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California Government Screening Maps: An Investigation into Geographic Prioritization in Support of State Climate and Planning Goals

Abstract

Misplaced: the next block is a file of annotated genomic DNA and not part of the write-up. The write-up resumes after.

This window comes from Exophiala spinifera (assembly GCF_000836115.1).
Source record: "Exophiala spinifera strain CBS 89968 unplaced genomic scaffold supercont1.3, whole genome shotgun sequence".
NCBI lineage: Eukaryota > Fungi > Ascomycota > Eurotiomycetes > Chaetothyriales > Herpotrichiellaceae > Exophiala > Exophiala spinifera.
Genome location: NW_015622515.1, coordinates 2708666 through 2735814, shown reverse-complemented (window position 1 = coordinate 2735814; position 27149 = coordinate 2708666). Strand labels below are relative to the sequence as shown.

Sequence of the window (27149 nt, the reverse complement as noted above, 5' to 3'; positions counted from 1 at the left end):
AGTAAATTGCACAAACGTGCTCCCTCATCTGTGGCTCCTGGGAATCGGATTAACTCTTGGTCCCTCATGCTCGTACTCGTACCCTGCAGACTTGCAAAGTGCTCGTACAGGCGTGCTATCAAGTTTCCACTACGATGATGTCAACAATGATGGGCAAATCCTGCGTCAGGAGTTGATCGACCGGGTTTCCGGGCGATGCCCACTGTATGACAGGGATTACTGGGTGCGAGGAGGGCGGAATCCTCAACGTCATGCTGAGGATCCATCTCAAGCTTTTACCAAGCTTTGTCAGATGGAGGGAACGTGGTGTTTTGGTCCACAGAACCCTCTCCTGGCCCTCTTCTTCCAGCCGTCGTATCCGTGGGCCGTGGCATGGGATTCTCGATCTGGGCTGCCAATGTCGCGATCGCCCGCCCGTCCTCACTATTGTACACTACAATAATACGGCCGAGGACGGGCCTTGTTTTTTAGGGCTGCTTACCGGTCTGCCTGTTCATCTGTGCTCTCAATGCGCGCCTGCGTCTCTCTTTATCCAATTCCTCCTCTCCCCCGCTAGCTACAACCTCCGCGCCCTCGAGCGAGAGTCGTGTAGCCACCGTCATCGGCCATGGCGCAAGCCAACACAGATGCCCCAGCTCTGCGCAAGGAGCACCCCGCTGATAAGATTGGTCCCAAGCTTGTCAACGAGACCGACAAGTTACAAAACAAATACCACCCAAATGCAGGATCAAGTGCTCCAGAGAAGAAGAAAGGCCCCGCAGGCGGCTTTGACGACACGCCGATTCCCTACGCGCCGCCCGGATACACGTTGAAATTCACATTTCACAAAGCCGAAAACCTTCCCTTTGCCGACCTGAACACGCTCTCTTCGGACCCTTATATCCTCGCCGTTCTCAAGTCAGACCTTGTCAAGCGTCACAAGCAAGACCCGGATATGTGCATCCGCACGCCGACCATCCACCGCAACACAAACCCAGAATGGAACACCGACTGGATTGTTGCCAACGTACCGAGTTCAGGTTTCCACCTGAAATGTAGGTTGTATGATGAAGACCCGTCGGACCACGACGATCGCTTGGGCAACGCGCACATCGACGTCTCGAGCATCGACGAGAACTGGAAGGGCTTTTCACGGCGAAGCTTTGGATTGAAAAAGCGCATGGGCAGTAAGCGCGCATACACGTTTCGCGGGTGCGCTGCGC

The State of California (State) has multiple climate and planning objectives that underscore the importance of coordinating housing and transportation planning to improve air quality, reduce greenhouse gas emissions, and build sustainable communities. This research examines the extent to which the CalEnviroScreen 3.0, Healthy Places Index, Opportunity Area, and Low-Income Priority Populations Maps, which are used by different State agencies to direct housing and transportation resources, support such coordination to help meet State objectives. To the extent that these maps represent climate and planning goals, I examine housing production relative to the different geographic prioritizations as well transportation characteristics of proximity to transit and level of vehicle miles traveled (VMT). I conduct document, spatial, and quantitative analyses to understand the maps and their relationships to each other, housing production, and transportation characteristics. I find no correlation between geographic prioritization and housing production. There is a positive relationship between housing production and transit proximate and low VMT areas which can support coordinated land use and transportation that helps meet State climate and planning objectives. However, none of the maps include indicators related to these transportation characteristics that would intentionally direct resources towards those areas. I also find there is conflict between the maps’ conceptual bases which may lead to investments by different State agencies that are inconsistent with each other and/or with State climate and planning objectives. Solutions to these conflicts require a broad, multi-agency discussion around State climate and planning goals, and the existing mapping tools.

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